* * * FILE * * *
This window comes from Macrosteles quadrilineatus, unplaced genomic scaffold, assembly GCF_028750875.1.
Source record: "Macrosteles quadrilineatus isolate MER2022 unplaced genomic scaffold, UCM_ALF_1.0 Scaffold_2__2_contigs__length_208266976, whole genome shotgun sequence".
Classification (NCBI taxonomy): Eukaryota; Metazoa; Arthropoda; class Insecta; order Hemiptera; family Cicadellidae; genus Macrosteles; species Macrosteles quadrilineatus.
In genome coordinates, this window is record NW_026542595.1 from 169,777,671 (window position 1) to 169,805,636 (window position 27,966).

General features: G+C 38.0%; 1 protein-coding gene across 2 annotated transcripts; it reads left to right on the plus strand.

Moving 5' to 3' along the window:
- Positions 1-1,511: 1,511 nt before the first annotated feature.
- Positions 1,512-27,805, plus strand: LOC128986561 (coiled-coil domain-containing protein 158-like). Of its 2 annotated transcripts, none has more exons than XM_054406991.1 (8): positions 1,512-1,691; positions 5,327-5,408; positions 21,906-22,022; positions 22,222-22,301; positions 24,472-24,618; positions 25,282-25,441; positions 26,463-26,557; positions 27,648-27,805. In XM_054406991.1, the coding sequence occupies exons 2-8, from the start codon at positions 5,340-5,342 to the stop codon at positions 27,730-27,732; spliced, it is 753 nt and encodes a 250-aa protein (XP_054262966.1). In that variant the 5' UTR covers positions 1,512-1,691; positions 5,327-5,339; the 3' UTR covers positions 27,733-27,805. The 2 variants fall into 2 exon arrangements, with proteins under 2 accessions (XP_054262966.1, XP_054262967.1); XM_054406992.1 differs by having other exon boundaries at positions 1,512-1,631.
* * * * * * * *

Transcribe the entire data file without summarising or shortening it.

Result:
This window comes from Macrosteles quadrilineatus, unplaced genomic scaffold, assembly GCF_028750875.1.
Source record: "Macrosteles quadrilineatus isolate MER2022 unplaced genomic scaffold, UCM_ALF_1.0 Scaffold_2__2_contigs__length_208266976, whole genome shotgun sequence".
Classification (NCBI taxonomy): Eukaryota; Metazoa; Arthropoda; class Insecta; order Hemiptera; family Cicadellidae; genus Macrosteles; species Macrosteles quadrilineatus.
In genome coordinates, this window is record NW_026542595.1 from 169,777,671 (window position 1) to 169,805,636 (window position 27,966).

General features: G+C 38.0%; 1 protein-coding gene across 2 annotated transcripts; it reads left to right on the plus strand.

Moving 5' to 3' along the window:
- Positions 1-1,511: 1,511 nt before the first annotated feature.
- Positions 1,512-27,805, plus strand: LOC128986561 (coiled-coil domain-containing protein 158-like). Of its 2 annotated transcripts, none has more exons than XM_054406991.1 (8): positions 1,512-1,691; positions 5,327-5,408; positions 21,906-22,022; positions 22,222-22,301; positions 24,472-24,618; positions 25,282-25,441; positions 26,463-26,557; positions 27,648-27,805. In XM_054406991.1, the coding sequence occupies exons 2-8, from the start codon at positions 5,340-5,342 to the stop codon at positions 27,730-27,732; spliced, it is 753 nt and encodes a 250-aa protein (XP_054262966.1). In that variant the 5' UTR covers positions 1,512-1,691; positions 5,327-5,339; the 3' UTR covers positions 27,733-27,805. The 2 variants fall into 2 exon arrangements, with proteins under 2 accessions (XP_054262966.1, XP_054262967.1); XM_054406992.1 differs by having other exon boundaries at positions 1,512-1,631.